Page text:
Like me, bi+ mums pondered when the ‘right time’ was to begin the conversation. Some bi+ mums felt that it was best to tell their children from a young age, or from birth, saying that “if [children] get it from a young enough age, they’re like ‘this is just part of who you are.’” Bi+ mums also discussed their children’s teenage years as a time which lends itself to having conversations about bisexuality+. This is a time when conversations about sex and relationships tend to arise naturally. Some bi+ mums incorporated discussions of their own identity into conversations with their teenagers, in addition to using inclusive sex-ed books. Other mums emphasized that they would wait for their children to ask questions, because they felt that “children will ask the questions when they’re ready to hear the answers.” For others, specific events led to the discussion. For example, one mum explained that their child had come home from school and asked, “Mum, is lesbian a bad word?” The explanations of bisexuality that mothers crafted for their young children generally fell into two camps. Some bi+ mothers opted to talk about attraction, explaining to their children that “mummy likes men and women,” or saying, “I could be attracted to… people of all different genders.” Other mothers explained their bisexuality by talking about their own past or current dating. For instance, one mum explained to their children that “mummy might want a girlfriend, or mummy might want a boyfriend,” in order to signify that they might date people of different genders.
Some mums used children’s books and resources to help explain to their children that they were bi+. Mums discussed the lack of representation of bisexuality+ in children’s books and their ability to use the books creatively. For instance, one mum explained that she pointed out bisexual feminists in a book she read to her toddler to spark conversations about bi+ identity. She said, “We have these little feminist board books and if there’s somebody in them like there’s a page with Josephine Baker and I will say, ‘Oh, Josephine Baker was bisexual, just like mama.’”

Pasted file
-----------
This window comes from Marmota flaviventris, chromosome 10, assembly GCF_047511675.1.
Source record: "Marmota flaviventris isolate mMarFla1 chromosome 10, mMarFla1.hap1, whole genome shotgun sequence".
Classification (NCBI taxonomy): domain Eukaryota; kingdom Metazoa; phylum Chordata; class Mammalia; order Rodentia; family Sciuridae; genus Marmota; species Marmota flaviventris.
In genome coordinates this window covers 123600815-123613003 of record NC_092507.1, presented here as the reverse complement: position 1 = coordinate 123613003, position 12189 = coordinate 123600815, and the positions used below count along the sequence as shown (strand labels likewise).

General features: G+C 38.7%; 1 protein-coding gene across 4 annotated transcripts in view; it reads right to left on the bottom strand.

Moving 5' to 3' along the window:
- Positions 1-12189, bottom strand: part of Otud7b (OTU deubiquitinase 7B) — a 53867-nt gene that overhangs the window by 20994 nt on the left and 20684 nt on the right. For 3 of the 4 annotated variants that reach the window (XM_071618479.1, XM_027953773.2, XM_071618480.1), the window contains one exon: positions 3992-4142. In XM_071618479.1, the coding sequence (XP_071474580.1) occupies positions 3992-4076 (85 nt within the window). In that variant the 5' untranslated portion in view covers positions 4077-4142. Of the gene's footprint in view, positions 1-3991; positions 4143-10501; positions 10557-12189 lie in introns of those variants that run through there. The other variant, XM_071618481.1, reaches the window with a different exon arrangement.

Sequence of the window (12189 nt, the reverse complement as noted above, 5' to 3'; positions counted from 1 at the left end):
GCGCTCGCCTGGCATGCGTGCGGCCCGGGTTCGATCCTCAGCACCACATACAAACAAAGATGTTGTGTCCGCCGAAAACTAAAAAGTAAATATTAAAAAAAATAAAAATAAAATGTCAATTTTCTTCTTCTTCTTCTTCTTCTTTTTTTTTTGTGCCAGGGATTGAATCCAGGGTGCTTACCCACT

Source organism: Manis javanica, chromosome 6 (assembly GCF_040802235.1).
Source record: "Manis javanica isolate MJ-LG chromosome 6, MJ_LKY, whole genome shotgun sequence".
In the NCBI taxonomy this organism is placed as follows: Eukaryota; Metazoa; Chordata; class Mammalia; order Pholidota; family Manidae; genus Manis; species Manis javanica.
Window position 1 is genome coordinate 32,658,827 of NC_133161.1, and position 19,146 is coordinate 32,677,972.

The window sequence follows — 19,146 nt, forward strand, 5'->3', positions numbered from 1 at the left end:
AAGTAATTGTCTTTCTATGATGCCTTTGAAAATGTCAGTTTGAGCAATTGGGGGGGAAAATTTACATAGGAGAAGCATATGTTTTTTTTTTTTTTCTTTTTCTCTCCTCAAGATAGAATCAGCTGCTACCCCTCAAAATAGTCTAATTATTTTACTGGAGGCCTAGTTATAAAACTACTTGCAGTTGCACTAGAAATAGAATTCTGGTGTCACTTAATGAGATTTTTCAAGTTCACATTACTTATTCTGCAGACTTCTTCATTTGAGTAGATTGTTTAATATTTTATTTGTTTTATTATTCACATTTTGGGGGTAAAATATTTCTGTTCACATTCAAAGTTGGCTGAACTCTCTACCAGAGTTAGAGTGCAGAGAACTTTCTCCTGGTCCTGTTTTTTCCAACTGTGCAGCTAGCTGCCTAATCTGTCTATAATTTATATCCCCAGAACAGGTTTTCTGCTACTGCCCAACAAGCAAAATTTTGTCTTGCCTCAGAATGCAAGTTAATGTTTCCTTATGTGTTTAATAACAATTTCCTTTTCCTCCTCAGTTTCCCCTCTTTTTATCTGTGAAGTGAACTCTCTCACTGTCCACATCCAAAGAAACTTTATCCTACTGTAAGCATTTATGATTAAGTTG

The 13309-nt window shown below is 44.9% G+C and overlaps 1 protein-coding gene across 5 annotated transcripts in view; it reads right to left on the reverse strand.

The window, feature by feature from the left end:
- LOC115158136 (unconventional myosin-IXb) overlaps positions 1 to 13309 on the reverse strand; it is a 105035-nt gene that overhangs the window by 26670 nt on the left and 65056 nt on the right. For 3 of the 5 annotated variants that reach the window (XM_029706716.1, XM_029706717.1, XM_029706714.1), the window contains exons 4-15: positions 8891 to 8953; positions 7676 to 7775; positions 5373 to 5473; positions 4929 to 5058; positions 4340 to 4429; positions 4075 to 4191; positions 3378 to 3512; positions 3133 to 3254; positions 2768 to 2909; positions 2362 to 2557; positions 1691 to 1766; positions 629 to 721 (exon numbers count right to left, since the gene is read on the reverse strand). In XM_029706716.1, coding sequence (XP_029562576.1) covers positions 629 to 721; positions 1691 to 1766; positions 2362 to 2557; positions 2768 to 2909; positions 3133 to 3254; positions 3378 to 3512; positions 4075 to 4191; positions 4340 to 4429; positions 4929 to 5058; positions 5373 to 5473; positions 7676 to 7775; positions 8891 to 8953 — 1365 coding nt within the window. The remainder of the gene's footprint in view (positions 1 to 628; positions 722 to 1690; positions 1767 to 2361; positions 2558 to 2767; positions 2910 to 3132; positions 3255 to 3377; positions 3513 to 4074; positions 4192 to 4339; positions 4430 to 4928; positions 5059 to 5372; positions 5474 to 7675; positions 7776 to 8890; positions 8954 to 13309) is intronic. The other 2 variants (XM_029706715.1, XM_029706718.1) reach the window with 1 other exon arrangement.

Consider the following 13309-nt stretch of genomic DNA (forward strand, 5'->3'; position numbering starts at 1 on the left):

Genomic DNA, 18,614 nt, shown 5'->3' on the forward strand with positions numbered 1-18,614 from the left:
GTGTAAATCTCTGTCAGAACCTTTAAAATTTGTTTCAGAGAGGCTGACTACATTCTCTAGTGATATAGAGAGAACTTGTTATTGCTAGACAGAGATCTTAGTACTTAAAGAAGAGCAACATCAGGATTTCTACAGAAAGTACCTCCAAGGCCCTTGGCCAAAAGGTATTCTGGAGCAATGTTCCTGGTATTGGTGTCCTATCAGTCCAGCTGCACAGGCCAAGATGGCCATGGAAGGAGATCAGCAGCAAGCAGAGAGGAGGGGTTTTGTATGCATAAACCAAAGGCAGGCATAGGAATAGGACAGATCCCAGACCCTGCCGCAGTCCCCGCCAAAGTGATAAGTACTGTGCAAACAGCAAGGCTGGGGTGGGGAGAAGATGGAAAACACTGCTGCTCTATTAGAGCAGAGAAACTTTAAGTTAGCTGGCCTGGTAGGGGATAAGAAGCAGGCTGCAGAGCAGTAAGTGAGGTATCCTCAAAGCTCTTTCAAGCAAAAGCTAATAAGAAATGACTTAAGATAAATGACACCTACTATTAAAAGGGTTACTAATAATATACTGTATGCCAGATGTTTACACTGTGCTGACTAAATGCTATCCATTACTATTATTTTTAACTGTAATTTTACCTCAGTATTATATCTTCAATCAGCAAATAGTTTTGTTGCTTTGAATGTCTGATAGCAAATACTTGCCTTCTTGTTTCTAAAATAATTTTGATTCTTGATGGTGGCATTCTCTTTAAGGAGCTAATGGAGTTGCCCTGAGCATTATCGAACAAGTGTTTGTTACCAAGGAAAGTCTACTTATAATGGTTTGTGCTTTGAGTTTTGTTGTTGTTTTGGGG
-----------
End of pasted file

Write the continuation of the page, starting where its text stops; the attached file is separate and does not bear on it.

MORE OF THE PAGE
In terms of preparing their children for discrimination, bi+ mums, often in visibly queer relationships, explained to their children that they might face negative reactions rooted in biphobia and homophobia. Those in heterosexual-passing relationships tried to shield their children from biphobia and homophobia, by asking their children not to talk about them being bi+ in front of certain homophobic family members. For instance, one mum explained, “One of the things that we would tell [our child] [was] we don’t talk about [my orientation] in front of [Grandad].”
On a more positive note, lots of mums celebrated LGBTQ identities with their children: taking them to pride events, or celebrating at home as a family, or recognizing international celebrations such as Bi Visibility Day. Some children carried banners at pride marches or help to decorate the house with Bi Visibility Day flags. Mothers felt that celebrations were one way they could encourage their children to celebrate diversity, along with educational conversations and books.
Talking to these mothers has given me hope for the future. It seems that there are a multitude of ways to explain bi+ identity to children, and that “coming out” to them can take the form of subtle, ongoing conversations from a young age, rather than a singular, formal coming-out conversation. Such conversations are evidently working, as evidenced by children’s normalization of bisexuality+. In fact, one mother explained that their son “accepts it the same as having baked beans for dinner!”
I am so grateful to the mums for sharing their experiences with me and I look forward to interviewing more families for my dissertation, which will be based on interviews with children and teenagers on their perspective of having a bi+ mother within their family.
Ellen Davenport-Pleasance is a Ph.D. student at University College London, whose research focuses on bi+ mothers and their families.